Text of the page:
A recent incident confirms that government websites in India have become the target for cryptojacking. The Indian government has been unknowingly helping hackers make money off of their websites, stated a report published by India Times.
According to the report, a total of 119 India websites have been infected by a malware that allows unauthorized mining of cryptocurrencies. An analysis conducted by cybersecurity researchers shows that government websites like the director of municipal administration of Andhra Pradesh, Tirupati Municipal Corporation and Macherla municipality are among the hundreds infected.
Speaking to the media, a Guwahati-based security researcher, Indrajeet Bhuyan said that cryptojacking has become fashionable among hackers. In his words:
“Hackers target government websites for mining cryptocurrency because those websites get high traffic and mostly people trust them. Earlier, we saw a lot of government websites getting defaced (hacked). Now, injecting cryptojackers is more fashionable as the hacker can make money.”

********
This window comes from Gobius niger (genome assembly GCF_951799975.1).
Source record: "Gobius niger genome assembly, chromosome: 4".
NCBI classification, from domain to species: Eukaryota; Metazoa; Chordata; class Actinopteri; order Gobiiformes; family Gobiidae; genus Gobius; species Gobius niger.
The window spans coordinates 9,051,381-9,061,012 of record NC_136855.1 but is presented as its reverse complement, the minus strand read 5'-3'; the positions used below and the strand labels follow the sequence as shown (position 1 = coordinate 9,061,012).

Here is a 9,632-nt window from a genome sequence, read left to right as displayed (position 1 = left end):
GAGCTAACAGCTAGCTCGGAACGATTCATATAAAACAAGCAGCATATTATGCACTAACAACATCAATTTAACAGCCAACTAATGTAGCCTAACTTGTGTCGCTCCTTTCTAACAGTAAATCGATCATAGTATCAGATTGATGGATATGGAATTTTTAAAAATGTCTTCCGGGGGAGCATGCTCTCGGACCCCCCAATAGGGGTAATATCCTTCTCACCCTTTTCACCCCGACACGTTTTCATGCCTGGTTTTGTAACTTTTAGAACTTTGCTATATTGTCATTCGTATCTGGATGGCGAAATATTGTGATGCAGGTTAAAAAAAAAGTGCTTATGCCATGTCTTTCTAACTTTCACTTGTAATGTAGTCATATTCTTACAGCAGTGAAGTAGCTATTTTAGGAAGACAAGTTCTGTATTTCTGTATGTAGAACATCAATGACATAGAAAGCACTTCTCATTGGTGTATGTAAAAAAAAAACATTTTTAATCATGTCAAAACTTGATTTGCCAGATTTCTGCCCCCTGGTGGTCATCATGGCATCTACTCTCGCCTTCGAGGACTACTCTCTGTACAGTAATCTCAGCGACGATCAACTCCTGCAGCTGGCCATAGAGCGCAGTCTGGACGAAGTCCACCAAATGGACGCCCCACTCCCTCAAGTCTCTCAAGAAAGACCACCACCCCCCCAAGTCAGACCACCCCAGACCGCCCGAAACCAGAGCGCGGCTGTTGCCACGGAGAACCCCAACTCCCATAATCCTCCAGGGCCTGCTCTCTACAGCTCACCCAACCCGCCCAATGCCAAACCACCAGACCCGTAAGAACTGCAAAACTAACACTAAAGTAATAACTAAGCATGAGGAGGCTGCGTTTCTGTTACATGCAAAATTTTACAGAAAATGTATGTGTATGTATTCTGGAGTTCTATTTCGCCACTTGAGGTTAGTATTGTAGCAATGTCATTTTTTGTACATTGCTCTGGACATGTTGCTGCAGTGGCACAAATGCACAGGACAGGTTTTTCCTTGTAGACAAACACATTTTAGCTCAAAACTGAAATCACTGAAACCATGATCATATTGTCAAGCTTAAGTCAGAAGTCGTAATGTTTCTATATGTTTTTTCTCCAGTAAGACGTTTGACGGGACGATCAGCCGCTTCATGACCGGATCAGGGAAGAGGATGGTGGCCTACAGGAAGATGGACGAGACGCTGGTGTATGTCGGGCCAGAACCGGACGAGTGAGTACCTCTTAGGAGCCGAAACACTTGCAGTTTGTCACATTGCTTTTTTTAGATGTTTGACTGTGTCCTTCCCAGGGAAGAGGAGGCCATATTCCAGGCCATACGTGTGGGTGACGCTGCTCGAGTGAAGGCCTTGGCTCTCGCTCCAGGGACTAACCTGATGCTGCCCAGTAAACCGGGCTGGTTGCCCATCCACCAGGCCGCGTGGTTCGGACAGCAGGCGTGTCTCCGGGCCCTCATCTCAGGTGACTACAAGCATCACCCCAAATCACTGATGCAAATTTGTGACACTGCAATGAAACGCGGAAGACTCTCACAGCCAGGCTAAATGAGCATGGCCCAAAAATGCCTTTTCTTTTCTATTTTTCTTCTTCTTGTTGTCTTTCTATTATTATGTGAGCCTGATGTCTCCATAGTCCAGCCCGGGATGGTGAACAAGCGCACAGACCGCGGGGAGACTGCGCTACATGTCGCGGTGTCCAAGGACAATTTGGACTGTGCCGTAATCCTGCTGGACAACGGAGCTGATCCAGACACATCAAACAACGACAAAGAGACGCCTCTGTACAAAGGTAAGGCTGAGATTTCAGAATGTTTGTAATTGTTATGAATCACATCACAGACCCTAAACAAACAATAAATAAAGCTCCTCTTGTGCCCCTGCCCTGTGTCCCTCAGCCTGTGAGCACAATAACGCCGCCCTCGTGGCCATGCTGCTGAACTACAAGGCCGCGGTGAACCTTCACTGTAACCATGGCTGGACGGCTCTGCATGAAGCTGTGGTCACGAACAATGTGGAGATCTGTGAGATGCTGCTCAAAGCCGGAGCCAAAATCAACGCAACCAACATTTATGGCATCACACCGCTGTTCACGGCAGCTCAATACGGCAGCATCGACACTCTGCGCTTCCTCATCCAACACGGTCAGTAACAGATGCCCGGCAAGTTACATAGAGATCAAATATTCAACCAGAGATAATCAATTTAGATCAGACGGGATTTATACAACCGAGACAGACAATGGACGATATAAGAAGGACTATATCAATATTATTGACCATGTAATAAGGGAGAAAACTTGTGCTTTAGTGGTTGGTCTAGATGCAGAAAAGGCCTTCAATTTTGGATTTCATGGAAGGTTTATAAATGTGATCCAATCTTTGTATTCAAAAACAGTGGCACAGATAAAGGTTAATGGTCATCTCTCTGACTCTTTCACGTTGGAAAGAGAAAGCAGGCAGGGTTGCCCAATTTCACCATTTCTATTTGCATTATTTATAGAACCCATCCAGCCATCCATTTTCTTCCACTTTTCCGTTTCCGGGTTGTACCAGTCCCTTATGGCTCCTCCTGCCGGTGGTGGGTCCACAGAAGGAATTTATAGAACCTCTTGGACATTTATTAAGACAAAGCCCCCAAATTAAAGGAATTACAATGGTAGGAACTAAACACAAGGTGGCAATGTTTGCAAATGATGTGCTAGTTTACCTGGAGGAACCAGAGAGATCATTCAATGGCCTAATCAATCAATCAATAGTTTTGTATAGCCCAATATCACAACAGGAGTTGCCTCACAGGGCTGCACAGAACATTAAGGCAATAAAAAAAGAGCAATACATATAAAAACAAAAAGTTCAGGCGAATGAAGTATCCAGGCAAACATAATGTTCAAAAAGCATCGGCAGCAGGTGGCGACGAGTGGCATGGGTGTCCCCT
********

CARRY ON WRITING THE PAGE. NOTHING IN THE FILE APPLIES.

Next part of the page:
Bhuyan, along with two other Guwahati-based security researchers, Shakil Ahmed and Anish Sarma was the first to identify the vulnerabilities on the Andhra Pradesh [AP] government websites on 10th September, the report said. The trio analyzed that the aforementioned websites are subdomains of ap.gov.in. Their study also revealed that the website was popular globally and it attracted over 1,60,000 visitors every month.
Mentioning the Guwahati-researchers in his statement, J A Chowdary, IT advisory to the Chief Minister of AP, said to the media:
“Thanks for notifying us about the AP website hacking.”
Quoting a finding from the American multinational corporation, Fortinet, the media stated that globally, the cryptojacking malware has grown to impact 13% of websites in the fourth quarter of 2017 to 28% in the first quarter of 2018.
Earlier in March, the Union Minister Ravi Shankar Prasad’s official website became the victim of cryptojacking. The officials brought down the site immediately and fixed it after the media house FactorDaily reported the incident.
In February, Austin based cybersecurity firm, Forcepoint, reported that CoinHive scripts were injected into government-owned websites across the U.S, UK, and Australia.
Cryptojackers have devised a number of schemes to get hold of other individual’s computers to mine cryptocurrencies. Regarding the same, CSO, a security news provider, quoted Travis Farral, Director of Security Strategy saying:
“You’re starting to see a lot of the traditional things mal-authors have done in the past. Instead of delivering ransomware or a Trojan, they are retooling that to deliver crypto-mining modules or components.”
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